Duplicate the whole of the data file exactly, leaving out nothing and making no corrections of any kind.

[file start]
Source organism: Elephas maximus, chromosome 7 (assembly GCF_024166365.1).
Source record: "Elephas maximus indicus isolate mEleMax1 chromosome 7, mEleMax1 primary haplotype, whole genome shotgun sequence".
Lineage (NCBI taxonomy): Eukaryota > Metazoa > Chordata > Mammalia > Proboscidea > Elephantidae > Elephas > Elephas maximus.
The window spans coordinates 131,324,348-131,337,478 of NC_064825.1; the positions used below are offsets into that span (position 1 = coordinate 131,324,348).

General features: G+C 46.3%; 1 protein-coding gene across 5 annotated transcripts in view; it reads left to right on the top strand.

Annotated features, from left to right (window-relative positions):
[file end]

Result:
Source organism: Elephas maximus, chromosome 7 (assembly GCF_024166365.1).
Source record: "Elephas maximus indicus isolate mEleMax1 chromosome 7, mEleMax1 primary haplotype, whole genome shotgun sequence".
Lineage (NCBI taxonomy): Eukaryota > Metazoa > Chordata > Mammalia > Proboscidea > Elephantidae > Elephas > Elephas maximus.
The window spans coordinates 131,324,348-131,337,478 of NC_064825.1; the positions used below are offsets into that span (position 1 = coordinate 131,324,348).

General features: G+C 46.3%; 1 protein-coding gene across 5 annotated transcripts in view; it reads left to right on the top strand.

Annotated features, from left to right (window-relative positions):